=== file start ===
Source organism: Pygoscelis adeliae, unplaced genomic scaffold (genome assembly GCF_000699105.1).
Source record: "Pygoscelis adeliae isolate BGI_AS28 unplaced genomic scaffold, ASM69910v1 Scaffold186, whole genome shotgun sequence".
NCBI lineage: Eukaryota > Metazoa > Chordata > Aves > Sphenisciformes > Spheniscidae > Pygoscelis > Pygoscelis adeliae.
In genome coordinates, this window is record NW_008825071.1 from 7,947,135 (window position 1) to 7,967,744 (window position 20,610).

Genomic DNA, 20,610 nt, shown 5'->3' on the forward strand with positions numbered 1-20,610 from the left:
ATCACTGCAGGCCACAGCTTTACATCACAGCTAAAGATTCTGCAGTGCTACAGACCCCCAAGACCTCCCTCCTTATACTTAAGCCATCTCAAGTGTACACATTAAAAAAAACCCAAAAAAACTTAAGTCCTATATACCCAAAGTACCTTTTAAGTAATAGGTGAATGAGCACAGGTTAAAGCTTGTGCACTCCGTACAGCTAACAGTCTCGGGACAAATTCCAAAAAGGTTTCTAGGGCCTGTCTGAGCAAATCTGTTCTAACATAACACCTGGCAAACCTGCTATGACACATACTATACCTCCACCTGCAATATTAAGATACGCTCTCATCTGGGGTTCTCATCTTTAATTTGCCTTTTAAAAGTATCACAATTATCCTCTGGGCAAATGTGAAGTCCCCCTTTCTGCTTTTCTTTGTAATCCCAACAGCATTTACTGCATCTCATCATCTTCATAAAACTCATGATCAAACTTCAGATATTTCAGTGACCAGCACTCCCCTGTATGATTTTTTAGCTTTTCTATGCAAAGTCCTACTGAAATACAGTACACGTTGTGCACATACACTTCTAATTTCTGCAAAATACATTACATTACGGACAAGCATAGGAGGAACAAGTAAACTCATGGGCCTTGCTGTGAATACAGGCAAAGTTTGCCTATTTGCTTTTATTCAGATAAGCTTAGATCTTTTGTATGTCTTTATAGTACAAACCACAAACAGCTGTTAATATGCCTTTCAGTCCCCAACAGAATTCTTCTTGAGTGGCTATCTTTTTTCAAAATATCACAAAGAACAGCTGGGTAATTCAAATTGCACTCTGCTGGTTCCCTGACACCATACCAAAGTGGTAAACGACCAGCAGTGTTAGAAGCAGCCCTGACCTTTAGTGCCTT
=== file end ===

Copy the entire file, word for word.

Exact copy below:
Source organism: Pygoscelis adeliae, unplaced genomic scaffold (genome assembly GCF_000699105.1).
Source record: "Pygoscelis adeliae isolate BGI_AS28 unplaced genomic scaffold, ASM69910v1 Scaffold186, whole genome shotgun sequence".
NCBI lineage: Eukaryota > Metazoa > Chordata > Aves > Sphenisciformes > Spheniscidae > Pygoscelis > Pygoscelis adeliae.
In genome coordinates, this window is record NW_008825071.1 from 7,947,135 (window position 1) to 7,967,744 (window position 20,610).

Genomic DNA, 20,610 nt, shown 5'->3' on the forward strand with positions numbered 1-20,610 from the left:
ATCACTGCAGGCCACAGCTTTACATCACAGCTAAAGATTCTGCAGTGCTACAGACCCCCAAGACCTCCCTCCTTATACTTAAGCCATCTCAAGTGTACACATTAAAAAAAACCCAAAAAAACTTAAGTCCTATATACCCAAAGTACCTTTTAAGTAATAGGTGAATGAGCACAGGTTAAAGCTTGTGCACTCCGTACAGCTAACAGTCTCGGGACAAATTCCAAAAAGGTTTCTAGGGCCTGTCTGAGCAAATCTGTTCTAACATAACACCTGGCAAACCTGCTATGACACATACTATACCTCCACCTGCAATATTAAGATACGCTCTCATCTGGGGTTCTCATCTTTAATTTGCCTTTTAAAAGTATCACAATTATCCTCTGGGCAAATGTGAAGTCCCCCTTTCTGCTTTTCTTTGTAATCCCAACAGCATTTACTGCATCTCATCATCTTCATAAAACTCATGATCAAACTTCAGATATTTCAGTGACCAGCACTCCCCTGTATGATTTTTTAGCTTTTCTATGCAAAGTCCTACTGAAATACAGTACACGTTGTGCACATACACTTCTAATTTCTGCAAAATACATTACATTACGGACAAGCATAGGAGGAACAAGTAAACTCATGGGCCTTGCTGTGAATACAGGCAAAGTTTGCCTATTTGCTTTTATTCAGATAAGCTTAGATCTTTTGTATGTCTTTATAGTACAAACCACAAACAGCTGTTAATATGCCTTTCAGTCCCCAACAGAATTCTTCTTGAGTGGCTATCTTTTTTCAAAATATCACAAAGAACAGCTGGGTAATTCAAATTGCACTCTGCTGGTTCCCTGACACCATACCAAAGTGGTAAACGACCAGCAGTGTTAGAAGCAGCCCTGACCTTTAGTGCCTT